From the risk of heart disease and diabetes to low energy and weight gain, your blood sugar levels affect more than most people realize – keeping them in balance is an important task that is too often neglected.
And while trendy drugs like Ozempic and Wegovy can help bring things under control, it’s not that simple — many users still struggle to get their hands on the expensive and often unavailable stock.
There is good news, however, experts say.
“For the majority of people who either can’t get, can’t afford, or don’t have coverage for these drugs, you can replicate these results with lifestyle changes,” said Dr. Jamie Kane, Chief of Obesity Medicine and director of the Weight Management Center at Northwell Health System, told The Post.
Here are some simple, science-backed steps to help you start managing your blood sugar — and your weight — naturally.
American adults are advised to get about 150 minutes of moderate physical activity and 2 days of strength training per week, according to the US Department of Health and Human Services.
While it helps with weight management, exercise can increase insulin sensitivity which means your cells can use the sugar in your bloodstream more efficiently.
A recent study found that isometric exercises—especially wall sits—may be the best type of exercise for lowering blood pressure. The analysis found that about eight minutes of isometric exercise, three times a week, can lead to a healthy reduction in blood pressure.
Drinking water regularly can hydrate the blood, lower blood sugar levels and reduce the risk of diabetes.
Staying hydrated also helps control your appetite and flush out any excess sugar through urine.
Adjust your carbohydrate intake
Tracking your carbohydrate intake is a key factor in managing your blood sugar — especially for those with insulin resistance.
All carbohydrates raise blood sugar levels. As your body breaks down carbohydrates during digestion, they are turned into sugar, mostly glucose, which moves into the bloodstream, raising your blood sugar levels.
Choosing foods with a low glycemic index (GI) can help regulate these levels.
The glycemic index measures how quickly carbohydrates are broken down and how quickly your body absorbs them, which affects how quickly your blood sugar levels rise.
A healthy diet overall can help with most health problems, including blood sugar levels and obesity.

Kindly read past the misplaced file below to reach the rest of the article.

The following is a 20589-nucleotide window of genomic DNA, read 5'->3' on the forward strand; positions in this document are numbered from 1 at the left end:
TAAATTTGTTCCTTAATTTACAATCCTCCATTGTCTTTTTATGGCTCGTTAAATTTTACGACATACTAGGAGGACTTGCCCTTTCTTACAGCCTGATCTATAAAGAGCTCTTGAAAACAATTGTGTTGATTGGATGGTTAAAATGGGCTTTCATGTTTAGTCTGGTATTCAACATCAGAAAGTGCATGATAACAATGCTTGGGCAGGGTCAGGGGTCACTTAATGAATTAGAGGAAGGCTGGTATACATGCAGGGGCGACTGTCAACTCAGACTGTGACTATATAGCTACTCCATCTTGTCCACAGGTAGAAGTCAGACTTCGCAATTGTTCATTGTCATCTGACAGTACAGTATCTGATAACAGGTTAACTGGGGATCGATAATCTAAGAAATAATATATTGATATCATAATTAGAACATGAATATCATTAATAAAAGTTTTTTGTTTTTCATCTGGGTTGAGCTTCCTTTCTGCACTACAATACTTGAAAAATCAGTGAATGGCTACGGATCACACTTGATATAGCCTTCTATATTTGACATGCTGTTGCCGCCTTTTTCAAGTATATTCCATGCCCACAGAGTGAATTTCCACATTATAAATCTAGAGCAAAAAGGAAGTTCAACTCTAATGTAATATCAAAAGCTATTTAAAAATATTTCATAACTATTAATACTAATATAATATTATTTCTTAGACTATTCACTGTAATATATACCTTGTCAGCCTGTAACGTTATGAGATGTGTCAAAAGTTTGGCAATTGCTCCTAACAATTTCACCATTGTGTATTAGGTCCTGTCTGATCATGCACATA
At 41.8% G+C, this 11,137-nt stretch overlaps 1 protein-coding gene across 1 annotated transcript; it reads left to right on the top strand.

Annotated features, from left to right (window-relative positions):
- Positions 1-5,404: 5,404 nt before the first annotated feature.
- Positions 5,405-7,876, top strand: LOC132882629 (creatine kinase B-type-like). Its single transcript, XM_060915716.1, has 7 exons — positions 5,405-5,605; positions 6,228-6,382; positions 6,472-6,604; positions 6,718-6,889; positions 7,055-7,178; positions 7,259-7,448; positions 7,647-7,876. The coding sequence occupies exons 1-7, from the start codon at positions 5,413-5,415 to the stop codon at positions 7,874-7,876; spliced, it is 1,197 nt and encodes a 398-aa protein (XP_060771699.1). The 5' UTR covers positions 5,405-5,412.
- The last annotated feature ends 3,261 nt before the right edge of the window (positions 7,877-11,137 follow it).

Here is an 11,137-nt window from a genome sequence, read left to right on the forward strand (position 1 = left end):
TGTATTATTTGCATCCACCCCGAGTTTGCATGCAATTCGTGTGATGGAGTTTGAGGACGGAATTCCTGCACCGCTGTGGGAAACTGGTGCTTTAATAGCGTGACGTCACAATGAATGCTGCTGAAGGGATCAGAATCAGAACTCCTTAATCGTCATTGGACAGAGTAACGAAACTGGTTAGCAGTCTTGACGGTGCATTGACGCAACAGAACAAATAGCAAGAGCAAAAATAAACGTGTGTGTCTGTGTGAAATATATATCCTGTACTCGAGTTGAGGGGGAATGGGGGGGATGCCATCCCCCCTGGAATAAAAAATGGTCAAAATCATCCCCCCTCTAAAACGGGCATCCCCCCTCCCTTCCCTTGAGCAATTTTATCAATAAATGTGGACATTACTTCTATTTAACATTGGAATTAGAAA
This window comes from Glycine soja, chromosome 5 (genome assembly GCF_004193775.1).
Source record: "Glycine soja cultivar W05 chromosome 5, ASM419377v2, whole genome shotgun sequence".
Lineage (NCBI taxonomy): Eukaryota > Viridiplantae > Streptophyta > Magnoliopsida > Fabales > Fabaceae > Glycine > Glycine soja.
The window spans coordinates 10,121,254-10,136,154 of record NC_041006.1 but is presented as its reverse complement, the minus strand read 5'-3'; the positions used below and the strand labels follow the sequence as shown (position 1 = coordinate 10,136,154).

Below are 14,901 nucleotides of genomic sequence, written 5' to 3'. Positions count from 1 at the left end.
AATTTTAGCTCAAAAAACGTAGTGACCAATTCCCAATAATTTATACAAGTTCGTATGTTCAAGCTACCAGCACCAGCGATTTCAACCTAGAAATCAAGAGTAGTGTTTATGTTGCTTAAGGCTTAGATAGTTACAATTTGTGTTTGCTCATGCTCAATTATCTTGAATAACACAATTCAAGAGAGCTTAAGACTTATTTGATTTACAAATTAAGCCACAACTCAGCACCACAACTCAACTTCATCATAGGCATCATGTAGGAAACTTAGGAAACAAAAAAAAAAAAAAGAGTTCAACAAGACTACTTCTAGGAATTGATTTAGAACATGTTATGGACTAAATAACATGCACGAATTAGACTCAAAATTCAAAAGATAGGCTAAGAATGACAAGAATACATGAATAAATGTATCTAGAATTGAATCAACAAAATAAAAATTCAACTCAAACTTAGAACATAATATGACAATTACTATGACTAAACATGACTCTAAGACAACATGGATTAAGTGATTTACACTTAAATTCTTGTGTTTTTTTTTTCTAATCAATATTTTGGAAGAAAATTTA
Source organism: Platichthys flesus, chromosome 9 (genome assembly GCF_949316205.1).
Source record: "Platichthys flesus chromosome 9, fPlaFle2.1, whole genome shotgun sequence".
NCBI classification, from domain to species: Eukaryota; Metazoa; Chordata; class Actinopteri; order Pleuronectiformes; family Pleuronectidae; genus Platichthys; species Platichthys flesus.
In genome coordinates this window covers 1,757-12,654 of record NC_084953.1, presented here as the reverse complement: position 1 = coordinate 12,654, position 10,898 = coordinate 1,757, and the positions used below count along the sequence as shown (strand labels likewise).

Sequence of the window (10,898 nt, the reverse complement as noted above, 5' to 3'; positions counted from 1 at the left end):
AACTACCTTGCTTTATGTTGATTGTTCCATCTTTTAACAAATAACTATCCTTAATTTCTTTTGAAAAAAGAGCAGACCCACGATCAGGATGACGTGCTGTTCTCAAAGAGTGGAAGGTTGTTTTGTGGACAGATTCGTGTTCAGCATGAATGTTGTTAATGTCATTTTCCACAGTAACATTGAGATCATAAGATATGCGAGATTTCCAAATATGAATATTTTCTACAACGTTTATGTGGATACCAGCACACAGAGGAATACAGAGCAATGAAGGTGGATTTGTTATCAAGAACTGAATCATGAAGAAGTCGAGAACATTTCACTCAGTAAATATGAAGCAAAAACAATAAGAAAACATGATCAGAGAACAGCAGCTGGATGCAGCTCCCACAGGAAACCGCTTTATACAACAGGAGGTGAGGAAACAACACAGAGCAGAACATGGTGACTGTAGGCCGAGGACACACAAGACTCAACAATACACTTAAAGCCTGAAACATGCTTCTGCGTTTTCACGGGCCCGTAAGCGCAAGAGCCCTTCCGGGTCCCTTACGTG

Eating more fiber and snacking between meals are all small steps you can take to stabilize your blood sugar.
Fiber slows the digestion of carbohydrates and the absorption of sugar, helping your blood sugar levels rise at a more gradual rate. Enjoying smaller portions more often throughout the day can also improve insulin sensitivity and help maintain blood sugar levels.
Dr. Kane also suggests “we cut back on highly processed foods, cut back on excess animal protein, and cut back on things like saturated fat and avoid artificial sweeteners.”
Instead, he advises eating “high-fiber, low-fat, whole, unprocessed foods and plant-based diets.”
Portion control and calorie tracking – no restrictive or fad diets – also help.
“One trick I’ll suggest to patients is to use your non-dominant hand to eat to help slow you down,” Dr. Barry Weinstein, medical director at Well by Messer, told The Post.
Manage stress levels
Learning to manage your stress levels has a long list of mental and physical benefits along with lowering your blood pressure and maintaining a healthy weight.
When stressed, your body releases hormones called glucagon and cortisol, which cause your blood sugar to rise.
“The key to natural weight loss involves recognizing emotional eating patterns and treating the underlying sources of stress and depression,” Dr. Caroline Messer, an endocrinologist at Fifth Avenue Endocrinology and founder of Well by Messer, told The Post.
Poor sleep can also affect blood sugar levels, insulin sensitivity and weight management.
“Sleep deprivation increases levels of the hormone cortisol, which has been shown to play an essential role in blood sugar management,” Dr Kane said.
According to the Centers for Disease Control and Prevention, adults should get at least seven hours of shut-eye a night, but it seems many people don’t understand this.